Cook’s vision is for the Huskers to remain at the forefront of college volleyball to enhance the sport at both the local and national levels. Nebraska will enter 2011 with an NCAA-record 149 consecutive sellouts at the NU Coliseum – the longest sellout streak in NCAA women’s athletics.

“It is a reflection of Nebraska volleyball and the program, and not about one person or one player,” Cook said when accepting the AVCA Coach-of-the-Year Award in 2005. “We’re trying to be a leader in the sport. We’re trying to take risks and dream big, and fortunately I’m surrounded by a lot of people who have that vision. I’m really proud of what we’re doing to try and enhance the sport.”

Three Straight 30-Win Seasons Cook immediately started to create his own legacy after taking over for Pettit. In his first season at the helm, Cook was named the AVCA National Coach of the Year after guiding the Huskers to a 34-0 record and the 2000 national championship. The Huskers, who became just the second team in NCAA history to cap an undefeated season with a national title, were ranked No. 1 in the AVCA/USA Today Top 25 poll for 14 straight weeks.  Greichaly Cepero earned AVCA National Player-of-the-Year honors. Three Huskers claimed AVCA All-America certificates, and five Nebraska players were named to the All-Big 12 teams. Laura Pilakowski earned CoSIDA Academic All-America honors, and a conference-best seven Huskers earned academic All-Big 12 recognition.
In 2001, Cook’s second season, Nebraska fell just two wins short of capturing another NCAA title. The Huskers, who were ranked either No. 1 or No. 2 in the AVCA poll all season, went 20-0 in the Big 12 and Cook was named the Big 12 Coach of the Year. NU finished the season with a 31-2 record after falling to eventual national champion Stanford in the NCAA semifinals. Nebraska placed four players on the AVCA All-America teams, while right side hitter Nancy Metcalf was selected as an NCAA Top Eight Award winner and was also named the CoSIDA Academic All-American of the Year.  Pilakowski and Cepero joined Metcalf on the CoSIDA Academic All-America teams, as Pilakowski earned second-team honors and Cepero received third-team recognition.
In Cook’s third season, the Huskers continued their remarkable success. NU finished the season ranked fifth in the AVCA poll with a 31-2 record to secure its third straight 30-win season. Nebraska produced the most dominant conference season in school history, going 20-0 and losing just two sets en route to winning the league championship for the third straight year. Cepero and Amber Holmquist again earned first-team AVCA All-America honors, and Pilakowski was recognized on the second team. Pilakowski was named a first-team CoSIDA Academic All-American, and Holmquist was a second-team pick. Cepero, Holmquist and Pilakowski shared Big 12 Player-of-the-Year accolades.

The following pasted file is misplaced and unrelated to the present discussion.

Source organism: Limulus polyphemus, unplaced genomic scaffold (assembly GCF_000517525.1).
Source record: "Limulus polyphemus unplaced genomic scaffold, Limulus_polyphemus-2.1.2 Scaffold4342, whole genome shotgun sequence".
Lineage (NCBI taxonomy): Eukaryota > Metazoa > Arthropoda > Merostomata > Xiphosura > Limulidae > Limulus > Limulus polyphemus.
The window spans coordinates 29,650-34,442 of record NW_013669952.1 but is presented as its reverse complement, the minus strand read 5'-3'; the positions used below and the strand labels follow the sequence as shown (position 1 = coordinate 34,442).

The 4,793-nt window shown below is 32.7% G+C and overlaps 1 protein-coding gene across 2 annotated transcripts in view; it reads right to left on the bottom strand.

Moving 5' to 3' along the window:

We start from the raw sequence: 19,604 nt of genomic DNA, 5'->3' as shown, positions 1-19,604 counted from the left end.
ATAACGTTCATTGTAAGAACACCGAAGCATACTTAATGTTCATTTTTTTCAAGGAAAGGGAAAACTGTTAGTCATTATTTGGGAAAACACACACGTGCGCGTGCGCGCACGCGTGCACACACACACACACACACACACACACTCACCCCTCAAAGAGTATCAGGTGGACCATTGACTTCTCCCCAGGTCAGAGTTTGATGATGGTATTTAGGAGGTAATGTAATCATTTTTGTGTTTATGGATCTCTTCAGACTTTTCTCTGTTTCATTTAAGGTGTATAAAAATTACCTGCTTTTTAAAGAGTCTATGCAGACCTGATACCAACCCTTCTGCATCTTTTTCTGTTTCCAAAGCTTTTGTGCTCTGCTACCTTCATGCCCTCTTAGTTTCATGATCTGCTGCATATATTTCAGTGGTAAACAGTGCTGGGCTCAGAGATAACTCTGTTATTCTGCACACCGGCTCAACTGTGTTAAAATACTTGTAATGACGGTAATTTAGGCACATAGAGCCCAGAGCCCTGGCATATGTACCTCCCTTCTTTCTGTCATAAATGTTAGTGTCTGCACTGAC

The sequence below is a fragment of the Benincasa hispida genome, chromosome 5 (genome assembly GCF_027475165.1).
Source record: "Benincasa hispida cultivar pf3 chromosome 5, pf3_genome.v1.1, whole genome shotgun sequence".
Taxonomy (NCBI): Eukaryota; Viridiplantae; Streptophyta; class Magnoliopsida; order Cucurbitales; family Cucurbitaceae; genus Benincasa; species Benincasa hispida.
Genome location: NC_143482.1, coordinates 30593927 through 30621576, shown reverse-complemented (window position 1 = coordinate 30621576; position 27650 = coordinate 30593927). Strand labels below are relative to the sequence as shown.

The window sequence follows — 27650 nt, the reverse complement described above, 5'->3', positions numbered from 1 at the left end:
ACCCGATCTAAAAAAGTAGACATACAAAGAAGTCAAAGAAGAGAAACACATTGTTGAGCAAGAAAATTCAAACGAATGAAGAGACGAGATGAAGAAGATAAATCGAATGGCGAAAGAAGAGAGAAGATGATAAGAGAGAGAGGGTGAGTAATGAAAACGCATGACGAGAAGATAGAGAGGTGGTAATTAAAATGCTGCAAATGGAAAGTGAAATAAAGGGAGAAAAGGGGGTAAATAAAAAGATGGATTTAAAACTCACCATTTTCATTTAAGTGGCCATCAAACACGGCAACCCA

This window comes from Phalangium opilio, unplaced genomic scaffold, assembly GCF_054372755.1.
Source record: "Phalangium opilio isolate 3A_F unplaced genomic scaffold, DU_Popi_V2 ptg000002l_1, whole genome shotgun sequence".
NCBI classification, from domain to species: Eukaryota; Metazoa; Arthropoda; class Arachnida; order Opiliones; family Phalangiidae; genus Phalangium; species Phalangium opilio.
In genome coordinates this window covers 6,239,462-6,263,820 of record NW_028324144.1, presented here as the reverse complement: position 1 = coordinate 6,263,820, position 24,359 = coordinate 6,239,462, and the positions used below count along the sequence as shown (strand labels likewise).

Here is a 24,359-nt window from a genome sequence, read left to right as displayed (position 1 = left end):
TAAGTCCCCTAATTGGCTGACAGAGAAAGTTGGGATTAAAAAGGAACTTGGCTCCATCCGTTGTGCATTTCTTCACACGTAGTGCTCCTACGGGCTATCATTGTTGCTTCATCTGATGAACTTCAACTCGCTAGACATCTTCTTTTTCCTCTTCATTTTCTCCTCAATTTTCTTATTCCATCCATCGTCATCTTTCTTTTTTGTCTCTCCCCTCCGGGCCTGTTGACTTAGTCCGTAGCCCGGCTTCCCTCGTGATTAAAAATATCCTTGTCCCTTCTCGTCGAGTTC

Cook faced perhaps his greatest coaching challenge at Nebraska in 2003, when the Huskers had to replace three All-Americans and their first-ever libero.  That season, Cook opted to run a 6-2 (two-setter) offense to utilize as many players as possible. NU went on to finish the season with a 28-5 record and an appearance in the Sweet 16.

The 2004 season may have been one of Cook’s best coaching jobs, as a youthful squad that featured five freshmen and sophomores in the lineup went 30-2 and was ranked No. 1 heading into the NCAA Tournament. The Huskers led the nation in both opponent hitting percentage (.103) and blocks per game (4.02) before falling to two-time defending NCAA champion USC in five sets in the regional final. Three Huskers earned AVCA All-America honors, while Pavan was chosen as the AVCA National Freshman of the Year. That group of Huskers became the centerpiece of Nebraska’s consecutive NCAA Finals teams in 2005 and 2006.
Building the Badgers Cook, who served as an assistant under Pettit for three seasons from 1988 to 1991, took over the Nebraska head coaching job after serving as associate head coach during the 1999 season. Before returning to Nebraska in 1999, Cook led Wisconsin to six straight postseason appearances in seven seasons as the Badgers’ head coach.

Cook’s accomplishments at Wisconsin earned him praise as one of the game’s top young coaches. Cook built the Badgers into a top-10 program during his seven-year career in Madison, which included back-to-back trips to the NCAA regional finals in 1997 and 1998. In his final match at Wisconsin, Cook’s Badgers fell to the Huskers in a three-hour, five-set battle in the 1998 Pacific Regional Championship in the NU Coliseum. Wisconsin ended the season ranked seventh in the final USA Today/AVCA Coaches Poll with a 30-5 record.

We are proud to sponsor such a great program at Nebraska with our performance volleyball insoles.

William Crow ~ CEO Springbak, Inc.